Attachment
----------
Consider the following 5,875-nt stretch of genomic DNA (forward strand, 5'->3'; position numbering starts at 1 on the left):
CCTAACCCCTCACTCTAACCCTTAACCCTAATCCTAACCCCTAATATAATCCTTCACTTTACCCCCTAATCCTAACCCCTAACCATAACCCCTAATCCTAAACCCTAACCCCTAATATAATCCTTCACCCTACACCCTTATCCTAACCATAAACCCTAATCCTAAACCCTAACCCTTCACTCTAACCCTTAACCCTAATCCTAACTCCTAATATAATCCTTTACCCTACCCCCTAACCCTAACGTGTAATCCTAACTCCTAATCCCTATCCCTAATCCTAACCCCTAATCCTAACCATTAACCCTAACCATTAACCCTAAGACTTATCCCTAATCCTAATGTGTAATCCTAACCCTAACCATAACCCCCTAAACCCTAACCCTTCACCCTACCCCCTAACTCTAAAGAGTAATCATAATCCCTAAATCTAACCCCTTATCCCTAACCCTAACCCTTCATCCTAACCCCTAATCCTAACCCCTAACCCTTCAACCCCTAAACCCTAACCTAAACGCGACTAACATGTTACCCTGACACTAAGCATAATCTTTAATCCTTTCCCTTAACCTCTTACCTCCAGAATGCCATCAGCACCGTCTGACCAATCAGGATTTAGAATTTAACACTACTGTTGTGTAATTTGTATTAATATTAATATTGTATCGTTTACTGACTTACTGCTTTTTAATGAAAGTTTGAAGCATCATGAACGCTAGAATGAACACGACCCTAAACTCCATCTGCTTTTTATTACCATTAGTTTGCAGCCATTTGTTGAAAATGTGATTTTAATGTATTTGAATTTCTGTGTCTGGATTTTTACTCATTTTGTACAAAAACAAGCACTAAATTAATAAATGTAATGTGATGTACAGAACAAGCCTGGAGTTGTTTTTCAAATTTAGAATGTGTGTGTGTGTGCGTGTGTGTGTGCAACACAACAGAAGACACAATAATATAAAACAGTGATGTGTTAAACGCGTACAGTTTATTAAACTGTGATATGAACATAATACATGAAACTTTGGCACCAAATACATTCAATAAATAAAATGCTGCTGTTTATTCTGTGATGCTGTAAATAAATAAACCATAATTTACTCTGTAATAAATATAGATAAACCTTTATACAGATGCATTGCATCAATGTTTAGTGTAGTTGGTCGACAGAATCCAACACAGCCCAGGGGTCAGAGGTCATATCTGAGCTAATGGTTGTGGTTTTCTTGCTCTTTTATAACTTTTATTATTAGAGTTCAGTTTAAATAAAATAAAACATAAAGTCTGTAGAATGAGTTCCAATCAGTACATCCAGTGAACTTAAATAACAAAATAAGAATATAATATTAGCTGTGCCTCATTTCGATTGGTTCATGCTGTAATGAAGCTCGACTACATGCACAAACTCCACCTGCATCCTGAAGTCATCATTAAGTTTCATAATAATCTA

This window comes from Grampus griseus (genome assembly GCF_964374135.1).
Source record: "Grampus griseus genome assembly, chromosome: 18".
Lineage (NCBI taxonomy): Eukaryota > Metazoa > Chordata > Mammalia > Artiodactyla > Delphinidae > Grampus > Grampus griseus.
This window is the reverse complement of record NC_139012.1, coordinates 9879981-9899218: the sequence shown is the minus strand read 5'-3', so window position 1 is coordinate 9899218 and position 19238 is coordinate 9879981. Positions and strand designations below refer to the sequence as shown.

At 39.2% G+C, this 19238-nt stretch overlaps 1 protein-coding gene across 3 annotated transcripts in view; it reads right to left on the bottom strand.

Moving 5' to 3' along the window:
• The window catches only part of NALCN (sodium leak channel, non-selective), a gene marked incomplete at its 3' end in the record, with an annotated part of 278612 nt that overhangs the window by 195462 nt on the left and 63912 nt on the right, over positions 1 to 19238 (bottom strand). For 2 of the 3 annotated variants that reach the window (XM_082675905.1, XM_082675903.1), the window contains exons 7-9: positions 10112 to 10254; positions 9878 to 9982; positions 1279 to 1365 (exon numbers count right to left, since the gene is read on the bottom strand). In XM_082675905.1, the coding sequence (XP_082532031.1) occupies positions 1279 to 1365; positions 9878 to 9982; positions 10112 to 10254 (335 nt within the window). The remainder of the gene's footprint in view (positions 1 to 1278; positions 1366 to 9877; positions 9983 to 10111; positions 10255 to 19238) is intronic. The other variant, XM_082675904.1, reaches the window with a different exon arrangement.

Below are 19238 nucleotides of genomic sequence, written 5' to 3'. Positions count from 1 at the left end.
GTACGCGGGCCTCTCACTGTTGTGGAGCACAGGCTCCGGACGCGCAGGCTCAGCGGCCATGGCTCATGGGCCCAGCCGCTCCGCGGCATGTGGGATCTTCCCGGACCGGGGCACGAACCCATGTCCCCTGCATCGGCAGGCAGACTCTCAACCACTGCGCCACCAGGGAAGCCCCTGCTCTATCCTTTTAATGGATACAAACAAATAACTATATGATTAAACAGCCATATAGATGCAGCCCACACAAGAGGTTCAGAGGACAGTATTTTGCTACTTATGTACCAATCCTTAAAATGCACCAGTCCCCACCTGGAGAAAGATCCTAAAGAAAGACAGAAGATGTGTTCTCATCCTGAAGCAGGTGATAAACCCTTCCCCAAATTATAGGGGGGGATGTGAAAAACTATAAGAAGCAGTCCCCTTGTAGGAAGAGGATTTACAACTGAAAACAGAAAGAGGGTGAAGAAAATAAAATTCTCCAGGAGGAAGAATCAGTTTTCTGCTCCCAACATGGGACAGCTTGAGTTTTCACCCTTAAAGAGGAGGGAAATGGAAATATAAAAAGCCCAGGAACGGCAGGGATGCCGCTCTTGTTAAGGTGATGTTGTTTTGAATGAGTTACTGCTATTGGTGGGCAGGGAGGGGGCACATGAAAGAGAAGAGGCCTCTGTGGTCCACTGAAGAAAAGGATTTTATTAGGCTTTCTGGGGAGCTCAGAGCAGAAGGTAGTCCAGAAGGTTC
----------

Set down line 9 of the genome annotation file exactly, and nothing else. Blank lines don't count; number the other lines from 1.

• The window catches only part of NALCN (sodium leak channel, non-selective), a gene marked incomplete at its 3' end in the record, with an annotated part of 278612 nt that overhangs the window by 195462 nt on the left and 63912 nt on the right, over positions 1 to 19238 (bottom strand). For 2 of the 3 annotated variants that reach the window (XM_082675905.1, XM_082675903.1), the window contains exons 7-9: positions 10112 to 10254; positions 9878 to 9982; positions 1279 to 1365 (exon numbers count right to left, since the gene is read on the bottom strand). In XM_082675905.1, the coding sequence (XP_082532031.1) occupies positions 1279 to 1365; positions 9878 to 9982; positions 10112 to 10254 (335 nt within the window). The remainder of the gene's footprint in view (positions 1 to 1278; positions 1366 to 9877; positions 9983 to 10111; positions 10255 to 19238) is intronic. The other variant, XM_082675904.1, reaches the window with a different exon arrangement.